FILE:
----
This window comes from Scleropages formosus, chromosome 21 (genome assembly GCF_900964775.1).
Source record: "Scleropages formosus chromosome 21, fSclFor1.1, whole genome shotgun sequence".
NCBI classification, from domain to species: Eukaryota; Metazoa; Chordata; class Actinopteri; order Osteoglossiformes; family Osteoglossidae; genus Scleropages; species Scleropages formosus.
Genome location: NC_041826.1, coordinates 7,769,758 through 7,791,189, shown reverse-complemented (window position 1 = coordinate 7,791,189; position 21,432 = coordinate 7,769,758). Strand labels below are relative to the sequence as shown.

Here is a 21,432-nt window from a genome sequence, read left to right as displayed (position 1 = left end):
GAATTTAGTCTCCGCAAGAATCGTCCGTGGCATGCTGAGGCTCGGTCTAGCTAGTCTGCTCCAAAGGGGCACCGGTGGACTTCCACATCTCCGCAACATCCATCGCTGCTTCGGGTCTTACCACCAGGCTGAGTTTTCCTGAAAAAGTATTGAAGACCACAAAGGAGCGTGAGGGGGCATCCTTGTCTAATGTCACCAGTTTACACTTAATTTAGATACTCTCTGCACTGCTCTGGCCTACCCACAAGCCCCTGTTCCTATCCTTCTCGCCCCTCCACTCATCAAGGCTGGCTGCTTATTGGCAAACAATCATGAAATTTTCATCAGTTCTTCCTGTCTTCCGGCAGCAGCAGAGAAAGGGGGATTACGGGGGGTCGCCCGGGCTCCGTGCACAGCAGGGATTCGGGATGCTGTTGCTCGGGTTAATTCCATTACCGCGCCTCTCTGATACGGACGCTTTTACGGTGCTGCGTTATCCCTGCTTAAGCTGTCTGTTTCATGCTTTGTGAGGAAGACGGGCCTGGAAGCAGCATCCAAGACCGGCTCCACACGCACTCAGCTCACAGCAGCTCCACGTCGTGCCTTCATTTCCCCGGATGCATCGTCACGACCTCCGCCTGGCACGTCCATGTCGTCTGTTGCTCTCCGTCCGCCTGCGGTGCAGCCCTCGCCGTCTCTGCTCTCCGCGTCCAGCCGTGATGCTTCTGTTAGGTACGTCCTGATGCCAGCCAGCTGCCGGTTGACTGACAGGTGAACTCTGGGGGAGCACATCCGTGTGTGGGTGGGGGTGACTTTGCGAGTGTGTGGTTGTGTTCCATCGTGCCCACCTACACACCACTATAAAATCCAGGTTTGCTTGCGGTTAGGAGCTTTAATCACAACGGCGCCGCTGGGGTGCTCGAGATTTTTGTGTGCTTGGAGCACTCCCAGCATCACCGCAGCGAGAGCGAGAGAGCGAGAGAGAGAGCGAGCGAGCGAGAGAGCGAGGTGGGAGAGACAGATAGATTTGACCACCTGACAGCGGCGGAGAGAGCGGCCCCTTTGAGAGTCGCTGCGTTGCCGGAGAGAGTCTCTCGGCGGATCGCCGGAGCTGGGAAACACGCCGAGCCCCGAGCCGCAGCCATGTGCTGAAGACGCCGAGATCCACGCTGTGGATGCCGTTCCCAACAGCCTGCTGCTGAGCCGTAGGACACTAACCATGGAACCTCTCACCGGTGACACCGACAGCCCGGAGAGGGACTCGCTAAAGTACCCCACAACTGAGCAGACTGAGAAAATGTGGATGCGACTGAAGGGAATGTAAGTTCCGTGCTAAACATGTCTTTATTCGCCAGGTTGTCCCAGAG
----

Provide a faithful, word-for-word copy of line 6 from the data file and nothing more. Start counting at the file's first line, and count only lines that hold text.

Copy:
GAATTTAGTCTCCGCAAGAATCGTCCGTGGCATGCTGAGGCTCGGTCTAGCTAGTCTGCTCCAAAGGGGCACCGGTGGACTTCCACATCTCCGCAACATCCATCGCTGCTTCGGGTCTTACCACCAGGCTGAGTTTTCCTGAAAAAGTATTGAAGACCACAAAGGAGCGTGAGGGGGCATCCTTGTCTAATGTCACCAGTTTACACTTAATTTAGATACTCTCTGCACTGCTCTGGCCTACCCACAAGCCCCTGTTCCTATCCTTCTCGCCCCTCCACTCATCAAGGCTGGCTGCTTATTGGCAAACAATCATGAAATTTTCATCAGTTCTTCCTGTCTTCCGGCAGCAGCAGAGAAAGGGGGATTACGGGGGGTCGCCCGGGCTCCGTGCACAGCAGGGATTCGGGATGCTGTTGCTCGGGTTAATTCCATTACCGCGCCTCTCTGATACGGACGCTTTTACGGTGCTGCGTTATCCCTGCTTAAGCTGTCTGTTTCATGCTTTGTGAGGAAGACGGGCCTGGAAGCAGCATCCAAGACCGGCTCCACACGCACTCAGCTCACAGCAGCTCCACGTCGTGCCTTCATTTCCCCGGATGCATCGTCACGACCTCCGCCTGGCACGTCCATGTCGTCTGTTGCTCTCCGTCCGCCTGCGGTGCAGCCCTCGCCGTCTCTGCTCTCCGCGTCCAGCCGTGATGCTTCTGTTAGGTACGTCCTGATGCCAGCCAGCTGCCGGTTGACTGACAGGTGAACTCTGGGGGAGCACATCCGTGTGTGGGTGGGGGTGACTTTGCGAGTGTGTGGTTGTGTTCCATCGTGCCCACCTACACACCACTATAAAATCCAGGTTTGCTTGCGGTTAGGAGCTTTAATCACAACGGCGCCGCTGGGGTGCTCGAGATTTTTGTGTGCTTGGAGCACTCCCAGCATCACCGCAGCGAGAGCGAGAGAGCGAGAGAGAGAGCGAGCGAGCGAGAGAGCGAGGTGGGAGAGACAGATAGATTTGACCACCTGACAGCGGCGGAGAGAGCGGCCCCTTTGAGAGTCGCTGCGTTGCCGGAGAGAGTCTCTCGGCGGATCGCCGGAGCTGGGAAACACGCCGAGCCCCGAGCCGCAGCCATGTGCTGAAGACGCCGAGATCCACGCTGTGGATGCCGTTCCCAACAGCCTGCTGCTGAGCCGTAGGACACTAACCATGGAACCTCTCACCGGTGACACCGACAGCCCGGAGAGGGACTCGCTAAAGTACCCCACAACTGAGCAGACTGAGAAAATGTGGATGCGACTGAAGGGAATGTAAGTTCCGTGCTAAACATGTCTTTATTCGCCAGGTTGTCCCAGAG